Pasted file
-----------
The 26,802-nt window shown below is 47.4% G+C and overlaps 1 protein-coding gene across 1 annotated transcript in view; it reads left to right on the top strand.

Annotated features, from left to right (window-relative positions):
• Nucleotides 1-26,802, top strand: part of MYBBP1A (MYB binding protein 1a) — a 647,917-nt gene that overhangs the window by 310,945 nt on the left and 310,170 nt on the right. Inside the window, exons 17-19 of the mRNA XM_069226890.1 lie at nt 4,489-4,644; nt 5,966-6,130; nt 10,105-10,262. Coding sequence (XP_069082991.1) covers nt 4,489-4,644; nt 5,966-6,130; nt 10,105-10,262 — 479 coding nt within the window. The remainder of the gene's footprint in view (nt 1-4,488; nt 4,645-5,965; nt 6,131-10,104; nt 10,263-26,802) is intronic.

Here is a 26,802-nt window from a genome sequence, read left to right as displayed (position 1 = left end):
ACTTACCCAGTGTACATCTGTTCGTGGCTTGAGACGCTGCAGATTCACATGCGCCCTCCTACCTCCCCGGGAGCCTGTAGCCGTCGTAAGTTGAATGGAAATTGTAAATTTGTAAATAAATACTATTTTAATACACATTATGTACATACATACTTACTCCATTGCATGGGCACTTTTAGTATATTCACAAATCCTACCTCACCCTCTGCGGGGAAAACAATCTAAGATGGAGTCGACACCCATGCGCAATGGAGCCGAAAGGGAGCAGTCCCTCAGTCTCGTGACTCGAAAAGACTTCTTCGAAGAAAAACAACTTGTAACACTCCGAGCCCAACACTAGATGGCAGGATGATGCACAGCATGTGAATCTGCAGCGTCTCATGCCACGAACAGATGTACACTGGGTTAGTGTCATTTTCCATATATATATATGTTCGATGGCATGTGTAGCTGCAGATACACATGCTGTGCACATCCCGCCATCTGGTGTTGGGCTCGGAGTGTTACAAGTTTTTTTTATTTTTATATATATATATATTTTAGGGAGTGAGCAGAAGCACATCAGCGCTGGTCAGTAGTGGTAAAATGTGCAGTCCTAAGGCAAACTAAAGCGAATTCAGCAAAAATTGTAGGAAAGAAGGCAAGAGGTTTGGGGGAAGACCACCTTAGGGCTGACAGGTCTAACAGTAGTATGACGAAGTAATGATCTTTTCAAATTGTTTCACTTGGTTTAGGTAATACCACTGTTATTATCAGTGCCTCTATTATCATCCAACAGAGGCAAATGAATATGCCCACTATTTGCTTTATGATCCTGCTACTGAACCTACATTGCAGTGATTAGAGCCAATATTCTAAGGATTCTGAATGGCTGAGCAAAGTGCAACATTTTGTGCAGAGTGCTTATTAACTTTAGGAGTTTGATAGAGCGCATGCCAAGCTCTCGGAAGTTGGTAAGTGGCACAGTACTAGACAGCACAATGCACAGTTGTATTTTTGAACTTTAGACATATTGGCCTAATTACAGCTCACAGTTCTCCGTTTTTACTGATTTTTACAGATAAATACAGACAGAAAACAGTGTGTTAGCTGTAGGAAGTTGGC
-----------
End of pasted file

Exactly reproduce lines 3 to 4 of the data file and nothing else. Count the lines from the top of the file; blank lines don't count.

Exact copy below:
• Nucleotides 1-26,802, top strand: part of MYBBP1A (MYB binding protein 1a) — a 647,917-nt gene that overhangs the window by 310,945 nt on the left and 310,170 nt on the right. Inside the window, exons 17-19 of the mRNA XM_069226890.1 lie at nt 4,489-4,644; nt 5,966-6,130; nt 10,105-10,262. Coding sequence (XP_069082991.1) covers nt 4,489-4,644; nt 5,966-6,130; nt 10,105-10,262 — 479 coding nt within the window. The remainder of the gene's footprint in view (nt 1-4,488; nt 4,645-5,965; nt 6,131-10,104; nt 10,263-26,802) is intronic.

Here is a 26,802-nt window from a genome sequence, read left to right as displayed (position 1 = left end):